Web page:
8. QB Tom Brady, Tampa Bay Buccaneers: One year, $25 million (one year, $15 million in cash remaining)
Brady un-retired this offseason after just over a month, returning to a loaded Tampa Bay Buccaneers roster and under a contract that is still a massive bargain for a soon-to-be 45-year-old. Brady led the NFL with 5.12 Wins Above Replacement generated in 2021, and his 90.8 passing grade trailed only Cincinnati Bengals quarterback Joe Burrow.
Brady’s 5,316 passing yards also led the NFL, as did his 41 big-time throws. His 1.9% turnover-worthy play rate was the second-lowest across the league. Even in his mid-40s, Brady remains one of the league’s best quarterbacks week in and week out — no matter which statistic you choose to observe.
9. LT Tyron Smith, Dallas Cowboys: Eight years, $97.6 million (two years, $28.1 million in cash remaining)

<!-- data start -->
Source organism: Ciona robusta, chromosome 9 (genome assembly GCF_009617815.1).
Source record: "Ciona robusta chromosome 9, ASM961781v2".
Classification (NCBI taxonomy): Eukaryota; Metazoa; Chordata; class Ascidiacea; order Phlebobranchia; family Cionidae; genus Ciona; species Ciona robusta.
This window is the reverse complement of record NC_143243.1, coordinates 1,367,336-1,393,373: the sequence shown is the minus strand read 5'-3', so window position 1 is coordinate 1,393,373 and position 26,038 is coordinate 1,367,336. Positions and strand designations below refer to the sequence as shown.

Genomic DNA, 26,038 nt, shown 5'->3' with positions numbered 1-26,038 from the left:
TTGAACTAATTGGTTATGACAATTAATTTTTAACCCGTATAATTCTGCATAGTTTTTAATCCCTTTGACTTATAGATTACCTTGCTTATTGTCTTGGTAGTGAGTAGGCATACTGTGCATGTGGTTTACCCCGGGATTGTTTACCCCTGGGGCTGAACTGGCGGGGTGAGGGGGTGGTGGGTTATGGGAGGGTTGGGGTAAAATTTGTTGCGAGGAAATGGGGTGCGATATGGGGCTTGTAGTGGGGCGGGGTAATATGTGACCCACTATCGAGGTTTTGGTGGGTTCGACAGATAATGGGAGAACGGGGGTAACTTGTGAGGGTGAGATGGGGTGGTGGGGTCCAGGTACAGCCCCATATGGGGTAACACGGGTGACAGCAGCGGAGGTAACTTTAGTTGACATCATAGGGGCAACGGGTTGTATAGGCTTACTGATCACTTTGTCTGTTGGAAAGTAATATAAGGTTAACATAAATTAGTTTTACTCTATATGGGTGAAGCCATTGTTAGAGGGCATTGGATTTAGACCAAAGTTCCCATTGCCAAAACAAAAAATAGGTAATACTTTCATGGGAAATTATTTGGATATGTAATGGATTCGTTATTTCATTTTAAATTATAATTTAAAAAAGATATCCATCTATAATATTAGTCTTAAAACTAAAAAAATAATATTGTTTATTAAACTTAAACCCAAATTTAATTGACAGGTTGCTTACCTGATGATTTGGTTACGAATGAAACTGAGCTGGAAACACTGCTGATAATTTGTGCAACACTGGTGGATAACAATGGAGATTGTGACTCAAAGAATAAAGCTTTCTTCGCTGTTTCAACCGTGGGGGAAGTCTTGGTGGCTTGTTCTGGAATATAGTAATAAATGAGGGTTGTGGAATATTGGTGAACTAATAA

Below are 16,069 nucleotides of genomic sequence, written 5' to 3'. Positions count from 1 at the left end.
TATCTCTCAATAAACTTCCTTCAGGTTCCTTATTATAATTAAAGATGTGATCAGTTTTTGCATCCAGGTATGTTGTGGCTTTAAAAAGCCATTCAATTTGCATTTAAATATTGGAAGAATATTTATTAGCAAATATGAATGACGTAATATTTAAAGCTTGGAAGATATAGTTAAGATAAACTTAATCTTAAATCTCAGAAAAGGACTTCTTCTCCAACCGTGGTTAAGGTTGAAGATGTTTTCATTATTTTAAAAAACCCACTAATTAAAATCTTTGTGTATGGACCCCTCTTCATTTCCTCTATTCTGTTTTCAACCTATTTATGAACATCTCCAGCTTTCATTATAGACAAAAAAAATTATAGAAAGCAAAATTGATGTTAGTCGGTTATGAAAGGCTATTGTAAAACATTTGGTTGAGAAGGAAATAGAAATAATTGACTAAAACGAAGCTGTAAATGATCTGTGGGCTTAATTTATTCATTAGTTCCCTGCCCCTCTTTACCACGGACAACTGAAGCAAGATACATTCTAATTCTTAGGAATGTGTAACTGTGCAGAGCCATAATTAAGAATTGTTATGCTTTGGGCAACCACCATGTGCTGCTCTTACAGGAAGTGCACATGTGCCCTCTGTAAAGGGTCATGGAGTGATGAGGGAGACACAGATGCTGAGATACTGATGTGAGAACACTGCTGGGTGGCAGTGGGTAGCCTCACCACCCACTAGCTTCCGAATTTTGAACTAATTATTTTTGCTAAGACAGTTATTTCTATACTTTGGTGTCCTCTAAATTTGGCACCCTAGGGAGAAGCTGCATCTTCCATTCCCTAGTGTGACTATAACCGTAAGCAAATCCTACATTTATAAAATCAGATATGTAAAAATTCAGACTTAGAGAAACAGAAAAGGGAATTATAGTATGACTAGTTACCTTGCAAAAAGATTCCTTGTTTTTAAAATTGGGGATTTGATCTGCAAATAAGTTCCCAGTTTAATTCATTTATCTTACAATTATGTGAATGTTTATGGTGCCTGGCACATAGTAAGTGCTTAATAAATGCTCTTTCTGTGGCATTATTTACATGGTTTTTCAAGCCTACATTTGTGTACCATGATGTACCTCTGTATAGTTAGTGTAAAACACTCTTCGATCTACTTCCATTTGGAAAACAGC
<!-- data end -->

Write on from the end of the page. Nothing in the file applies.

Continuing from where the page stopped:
Smith has at times battled injuries over the past few years, unfortunately including at the end of the 2021 season when he earned his lowest grade of the season against the San Francisco 49ers in the wild-card round. However, whenever he steps on the field at close to 100% health, he stonewalls opposing pass rushers with ease, and his dominance in all facets of the game is apparent.
Smith earned a 91.4 overall grade for the 2021 regular season, accompanied by a 90.5 run-blocking grade that ranked second among left tackles, trailing only Trent Williams, and an 88.0 pass-blocking grade that ranked second among left tackles, trailing only Andrew Whitworth. Now entering the final two years of his near decade-long pact, Smith has earned a season-long grade below 75.0 just once in eight years since 2014.